When he was only eight, Guor Mading Maker (formally known as Guor Marial) ran from captivity in war-torn Sudan to eventually seek safety in the US. In his new life, Maker began running again, participating in high school track and field and eventually becoming a sensation and qualifying for the 2012 Olympics. But because the newly formed South Sudan was not recognized by the International Olympic Committee, Maker had to fight to compete independently, refusing to run for Sudan and taking a stand against its oppression. RUNNER depicts Maker’s difficult and triumphant journey from refugee to a world-renowned athlete, told in intimate interviews with gorgeously animated flashbacks of Guor’s upbringing, and culminating in a heart-wrenching reunion with his parents after a 20-year separation. His story is a distinctly inspirational one in which the indomitable human spirit emerges against all odds. Director Bill Gallagher joins us to talk about the indomitable spirit of Guor Mading Maker and how the hope he has for “the world’s newest” country and love of his family have fueled his determination for finish his race.

 

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For news, screenings and updates go to: runnerdoc.com

About the filmmaker: BILL GALLAGHER is the director and producer of the award-winning documentary RUNNER that is currently playing at festivals around the world. He was the line producer for the Academy Award nominated documentary IF A TREE FALLS (Sundance), and Production Manager on the documentary RACING DREAMS (Tribeca – Best Documentary). Both films were in theaters and broadcasted on BBC and PBS. Originally from outside of Boston in the United States, he is now living in Madrid, Spain. He studied Documentary Media at The New School and has lectured on documentary production at the University of Navarra in Spain. RUNNER is his first film as director.

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Crystal Swan, Director Darya Zhuk

CRYSTAL SWAN is set in Belarus a few years after gaining independence in 1990. This vibrant debut feature film by director Darya Zhuk follows the path of young Velya (Alina Nasibullina), who dreams of moving to Chicago where she hopes to pursue her passion for house music.  However, obtaining a U.S. visa proves daunting. After purchasing blank letterhead and forging proof of employment, Velya realizes the American consulate plans to call the fake phone number on her application to confirm her employment. Velya’s only solution is to go to the small factory town and convince the family connected to the phone number to help her. She locates the cramped Soviet apartment on the other end of the line, overrun by a family preparing for the wedding of their son. But Velya’s presence soon upends both the family’s and the town’s order, with potentially disastrous consequences for all. Director Darya Zhuk joins us to talk about where the story behind Crystal Swan came from, casting Velya and how her debut feature film reflects a story about a woman and her country, where feelings of self and belonging are yet to be defined.

 

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For news and updates go to: loco-films.com/crystal-swan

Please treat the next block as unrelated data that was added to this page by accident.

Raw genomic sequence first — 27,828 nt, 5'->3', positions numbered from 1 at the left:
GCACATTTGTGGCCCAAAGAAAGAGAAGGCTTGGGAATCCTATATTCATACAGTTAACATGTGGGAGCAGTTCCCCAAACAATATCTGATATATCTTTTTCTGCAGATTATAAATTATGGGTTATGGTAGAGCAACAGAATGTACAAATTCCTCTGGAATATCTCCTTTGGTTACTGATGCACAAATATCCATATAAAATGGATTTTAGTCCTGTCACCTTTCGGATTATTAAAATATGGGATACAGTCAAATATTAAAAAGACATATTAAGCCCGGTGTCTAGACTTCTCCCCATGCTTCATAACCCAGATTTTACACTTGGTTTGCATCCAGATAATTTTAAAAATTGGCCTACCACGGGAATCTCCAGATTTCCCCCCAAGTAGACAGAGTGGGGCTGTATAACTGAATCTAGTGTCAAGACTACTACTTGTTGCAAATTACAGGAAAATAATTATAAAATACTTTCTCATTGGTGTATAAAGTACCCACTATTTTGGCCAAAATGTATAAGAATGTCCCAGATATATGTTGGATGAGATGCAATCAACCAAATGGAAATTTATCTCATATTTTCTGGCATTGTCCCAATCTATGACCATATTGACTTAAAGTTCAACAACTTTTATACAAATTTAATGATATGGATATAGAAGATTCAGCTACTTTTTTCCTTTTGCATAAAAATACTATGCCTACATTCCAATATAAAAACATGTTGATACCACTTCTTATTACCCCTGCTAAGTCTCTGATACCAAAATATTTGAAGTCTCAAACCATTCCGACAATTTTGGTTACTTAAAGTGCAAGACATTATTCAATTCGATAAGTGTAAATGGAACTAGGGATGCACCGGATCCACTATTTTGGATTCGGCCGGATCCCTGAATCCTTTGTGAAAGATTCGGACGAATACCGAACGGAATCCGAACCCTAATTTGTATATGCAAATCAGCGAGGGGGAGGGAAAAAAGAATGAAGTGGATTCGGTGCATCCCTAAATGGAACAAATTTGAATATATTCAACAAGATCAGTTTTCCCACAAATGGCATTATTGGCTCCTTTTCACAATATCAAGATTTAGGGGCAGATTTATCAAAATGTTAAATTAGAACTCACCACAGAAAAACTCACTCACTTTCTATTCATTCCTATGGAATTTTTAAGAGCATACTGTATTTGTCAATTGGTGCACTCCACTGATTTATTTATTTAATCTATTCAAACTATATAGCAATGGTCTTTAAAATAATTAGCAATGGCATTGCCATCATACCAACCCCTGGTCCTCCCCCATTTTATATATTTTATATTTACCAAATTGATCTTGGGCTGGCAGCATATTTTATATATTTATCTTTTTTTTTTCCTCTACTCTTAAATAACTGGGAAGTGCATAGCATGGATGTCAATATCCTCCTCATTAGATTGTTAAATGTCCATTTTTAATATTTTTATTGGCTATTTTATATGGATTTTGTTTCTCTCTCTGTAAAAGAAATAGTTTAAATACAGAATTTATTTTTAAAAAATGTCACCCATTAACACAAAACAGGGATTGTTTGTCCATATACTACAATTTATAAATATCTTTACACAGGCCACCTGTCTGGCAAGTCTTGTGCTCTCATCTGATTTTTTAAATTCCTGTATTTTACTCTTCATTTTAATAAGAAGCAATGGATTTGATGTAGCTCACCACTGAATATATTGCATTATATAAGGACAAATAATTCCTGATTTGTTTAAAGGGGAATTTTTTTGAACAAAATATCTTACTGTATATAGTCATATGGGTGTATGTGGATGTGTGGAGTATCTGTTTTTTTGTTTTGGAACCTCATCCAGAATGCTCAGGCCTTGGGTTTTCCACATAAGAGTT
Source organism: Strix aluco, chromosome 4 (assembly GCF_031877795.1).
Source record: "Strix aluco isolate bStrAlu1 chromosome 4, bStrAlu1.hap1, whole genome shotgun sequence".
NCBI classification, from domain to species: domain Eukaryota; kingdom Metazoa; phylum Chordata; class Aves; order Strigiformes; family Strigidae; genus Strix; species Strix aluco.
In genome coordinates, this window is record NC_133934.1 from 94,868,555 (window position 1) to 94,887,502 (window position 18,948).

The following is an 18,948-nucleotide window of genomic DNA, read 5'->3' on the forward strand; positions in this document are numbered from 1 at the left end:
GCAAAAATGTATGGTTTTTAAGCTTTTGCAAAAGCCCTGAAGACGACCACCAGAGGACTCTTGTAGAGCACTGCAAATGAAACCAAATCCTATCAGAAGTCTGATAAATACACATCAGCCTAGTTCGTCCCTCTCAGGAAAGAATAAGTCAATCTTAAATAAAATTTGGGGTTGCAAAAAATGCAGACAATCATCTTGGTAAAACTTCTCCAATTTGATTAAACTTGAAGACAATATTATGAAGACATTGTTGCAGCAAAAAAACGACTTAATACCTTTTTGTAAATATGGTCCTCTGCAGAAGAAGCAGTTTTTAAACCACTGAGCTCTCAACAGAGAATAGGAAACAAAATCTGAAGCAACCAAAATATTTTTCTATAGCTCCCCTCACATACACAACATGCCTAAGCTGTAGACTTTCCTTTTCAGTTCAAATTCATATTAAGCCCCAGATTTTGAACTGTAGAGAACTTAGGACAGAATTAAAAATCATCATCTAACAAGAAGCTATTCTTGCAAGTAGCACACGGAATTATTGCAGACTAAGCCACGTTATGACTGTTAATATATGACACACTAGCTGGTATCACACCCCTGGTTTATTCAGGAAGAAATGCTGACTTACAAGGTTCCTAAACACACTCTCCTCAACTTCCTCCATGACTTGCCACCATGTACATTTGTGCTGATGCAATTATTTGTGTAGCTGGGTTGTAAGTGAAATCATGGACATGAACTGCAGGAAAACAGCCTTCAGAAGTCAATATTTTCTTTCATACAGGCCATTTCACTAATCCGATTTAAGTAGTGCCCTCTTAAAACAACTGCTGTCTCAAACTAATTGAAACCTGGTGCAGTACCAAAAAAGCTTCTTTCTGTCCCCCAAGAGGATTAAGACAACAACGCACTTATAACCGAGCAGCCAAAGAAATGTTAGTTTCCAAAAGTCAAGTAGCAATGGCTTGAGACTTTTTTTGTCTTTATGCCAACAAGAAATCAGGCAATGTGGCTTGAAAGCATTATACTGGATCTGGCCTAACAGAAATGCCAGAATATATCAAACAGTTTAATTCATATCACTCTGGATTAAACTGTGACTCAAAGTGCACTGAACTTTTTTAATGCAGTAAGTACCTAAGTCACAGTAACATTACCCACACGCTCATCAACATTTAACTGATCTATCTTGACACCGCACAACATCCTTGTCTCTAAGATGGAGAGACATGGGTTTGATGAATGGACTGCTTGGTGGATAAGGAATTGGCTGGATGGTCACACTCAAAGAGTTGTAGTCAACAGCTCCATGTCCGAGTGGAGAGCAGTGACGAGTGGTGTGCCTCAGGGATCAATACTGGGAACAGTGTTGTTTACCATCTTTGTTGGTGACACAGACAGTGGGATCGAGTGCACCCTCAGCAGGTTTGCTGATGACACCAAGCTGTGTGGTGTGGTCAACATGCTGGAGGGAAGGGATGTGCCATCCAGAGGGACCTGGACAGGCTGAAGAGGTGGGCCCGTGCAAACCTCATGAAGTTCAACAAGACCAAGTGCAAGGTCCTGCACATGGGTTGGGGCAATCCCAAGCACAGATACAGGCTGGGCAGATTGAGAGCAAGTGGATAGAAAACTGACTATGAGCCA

Crystal Swan is available to watch on MUBI

Director’s statement – I’m a Belarus-born film director living in New York. I spent most of my young adult life straddling two worlds: the world of my freshly independent home-country, just starting to define its identity after the split from the Soviet Union, and my new home in America where I stayed after finishing an undergraduate degree at Harvard. Most of this straddling, I spent standing in long cues to the US Embassy in Minsk. I visited my parents a lot, and the visa requirements were quite brutal. It’s in this long line to the embassy that I first thought of Crystal Swan. People waiting on the permission to go to America were like prisoners waiting for the verdict, – they were so stressed out that they often shared their whole life stories with strangers next to them. I wanted to explore what this process of like. My protagonist Velya is a DJ dreaming to go to Chicago to visit the birthplace of house music. We meet her in one of these cues to the embassy. She is young and full of illusions, she still feels like she is the center of her world. She is an archetypal American character placed in the post-Soviet mess. Freedom she seeks is not available, and in the reality where she lives, the individualism doesn’t always win. Her beliefs and approach to life are constantly challenged with every step of her journey. Can she be a free agent in an unfree world? The unfreedom of people around is what stops my main character from reaching her goal. The history, the trauma of the previous history, catches up with her through the abusive actions of the people who surround her. – Darya Zhuk, Director, Co-screenwriter

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Official Oscar Entry for Foreign Language Film – Belarus 
Best Director – Bridge of Arts Film Festival
Best Actress – Bridge of Arts Film Festival
Best Actress – Cineuropa Film Festival
Best Film – Bratislava Film Festival (Fipresci Jury)
Best Debut of 2018 – Russian Critics Guild
Best Picture – Tbilisi Film Festival

 

100% on Rotten Tomatoes

“Crystal Swan feels like a poison-tipped letter from the filmmaker to her home country that is also an engrossing work of social criticism.” – Phil Guie, Film-Forward.com

“If something stands out above all it’s the excellent performance of Alina Nasibullina, an actress with a lot of presence that dominates the screen at all times.” – Jaime Fa de Lucas, Culturamas

“While some nuances may go over the heads of international audiences, its core social and economic frustrations are universal ones, driven by Velya’s fundamentally sympathetic wanderlust.” – Guy Lodge, Variety

“[Crystal Swan] is so effective at capturing the hopefulness of someone who’s seized by the promise of a better life, and the desperation she feels when that promise starts to slip through her fingers.” – David Ehrlich, indieWire